Secretary of State Mike Pompeo will attend the signing of a landmark peace agreement between the U.S. and the Taliban in an official ceremony expected to be witnessed by a host of global officials, President Trump announced Friday.

In a statement released by the White House, Mr. Trump explained that shortly after the signing, Defense Secretary Mark Esper will issue a “joint declaration” with the U.S.-backed Afghan government in a show of support ahead of an expected second phase of peace talks between the Taliban and the government of Afghanistan.

The U.S.-Taliban peace deal hinges on the Taliban’s reduction in violence and willingness to work with the Kabul government going forward to purge the Islamic State, al Qaeda and other international terrorist groups that have found sanctuary in Afghanistan, in exchange for a phased withdrawal of U.S. and other foreign combat troops.

“These commitments represent an important step to a lasting peace in a new Afghanistan, free from al Qaeda, ISIS, and any other terrorist group that would seek to bring us harm,” Mr. Trump said.

The Pentagon is pushing to keep at least a small contingent of U.S. special operations forces in the country to deal with the terrorist threat.

“If the Taliban and the government of Afghanistan live up to these commitments, we will have a powerful path forward to end the war in Afghanistan and bring our troops home,” the president said.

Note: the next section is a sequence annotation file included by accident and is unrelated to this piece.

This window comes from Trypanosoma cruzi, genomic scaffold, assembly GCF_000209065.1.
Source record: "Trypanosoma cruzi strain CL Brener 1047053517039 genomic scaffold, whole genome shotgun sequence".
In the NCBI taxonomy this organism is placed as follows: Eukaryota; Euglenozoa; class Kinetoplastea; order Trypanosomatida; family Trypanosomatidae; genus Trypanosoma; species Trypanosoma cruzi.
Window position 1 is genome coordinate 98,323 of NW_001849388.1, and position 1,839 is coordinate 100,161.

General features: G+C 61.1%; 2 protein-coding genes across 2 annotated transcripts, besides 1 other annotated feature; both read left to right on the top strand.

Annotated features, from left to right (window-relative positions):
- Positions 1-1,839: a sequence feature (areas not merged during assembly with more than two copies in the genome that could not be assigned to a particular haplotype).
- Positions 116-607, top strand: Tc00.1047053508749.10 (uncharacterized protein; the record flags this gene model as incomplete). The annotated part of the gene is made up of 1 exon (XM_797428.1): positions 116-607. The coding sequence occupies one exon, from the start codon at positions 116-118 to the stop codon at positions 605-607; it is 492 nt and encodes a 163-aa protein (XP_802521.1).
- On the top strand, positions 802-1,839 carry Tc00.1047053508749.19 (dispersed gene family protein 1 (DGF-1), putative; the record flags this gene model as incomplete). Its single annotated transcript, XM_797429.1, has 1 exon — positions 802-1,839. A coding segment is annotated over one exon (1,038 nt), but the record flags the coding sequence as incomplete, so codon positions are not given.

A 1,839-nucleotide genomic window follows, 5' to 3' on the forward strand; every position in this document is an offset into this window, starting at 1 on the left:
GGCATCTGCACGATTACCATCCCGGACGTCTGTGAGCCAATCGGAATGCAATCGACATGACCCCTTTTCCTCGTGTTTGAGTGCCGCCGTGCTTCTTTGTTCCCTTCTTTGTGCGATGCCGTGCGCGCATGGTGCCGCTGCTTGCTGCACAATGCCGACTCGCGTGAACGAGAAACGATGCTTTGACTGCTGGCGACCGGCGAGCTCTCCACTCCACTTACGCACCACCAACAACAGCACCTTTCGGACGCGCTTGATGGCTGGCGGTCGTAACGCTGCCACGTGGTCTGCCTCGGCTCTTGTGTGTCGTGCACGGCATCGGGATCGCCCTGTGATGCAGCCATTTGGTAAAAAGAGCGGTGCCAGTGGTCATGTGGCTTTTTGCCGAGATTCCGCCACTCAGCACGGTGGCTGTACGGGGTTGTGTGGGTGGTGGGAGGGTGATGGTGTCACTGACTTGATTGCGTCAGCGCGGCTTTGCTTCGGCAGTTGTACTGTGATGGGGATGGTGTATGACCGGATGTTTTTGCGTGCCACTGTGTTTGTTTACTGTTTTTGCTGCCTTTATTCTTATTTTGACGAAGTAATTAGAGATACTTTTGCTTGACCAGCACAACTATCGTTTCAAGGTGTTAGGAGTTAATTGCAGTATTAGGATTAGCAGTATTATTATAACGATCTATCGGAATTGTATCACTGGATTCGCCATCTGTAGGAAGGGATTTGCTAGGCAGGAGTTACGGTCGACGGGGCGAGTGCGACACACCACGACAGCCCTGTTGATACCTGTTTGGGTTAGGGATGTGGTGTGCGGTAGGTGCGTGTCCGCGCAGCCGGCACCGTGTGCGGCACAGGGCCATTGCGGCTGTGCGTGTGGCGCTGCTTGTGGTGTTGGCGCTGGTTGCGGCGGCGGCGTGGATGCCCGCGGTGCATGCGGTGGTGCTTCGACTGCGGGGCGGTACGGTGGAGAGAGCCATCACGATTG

Such a development could pave the way for ending 19 years of war in Afghanistan and bringing home most, if not all, of the more than 12,000 U.S. troops stationed there.

Mr. Pompeo has stated as recently as Friday that Washington has seen a “significant reduction in violence” in Afghanistan, pointing to a successful peace deal signing.

The deal reportedly would set into motion a 135-day timetable for the initial U.S. troop drawdown and the start of the Taliban-Afghan government talks that analysts say are likely to play out in the course of years, not months.

The Taliban has refused to recognize the legitimacy of the U.S.-backed Afghan government, and some believe the militant group is poised to exploit rampant infighting among political leaders in Kabul if and when negotiations do take place.

“Ultimately it will be up to the people of Afghanistan to work out their future,” Mr. Trump said. “We, therefore, urge the Afghan people to seize this opportunity for peace and a new future for their country.”

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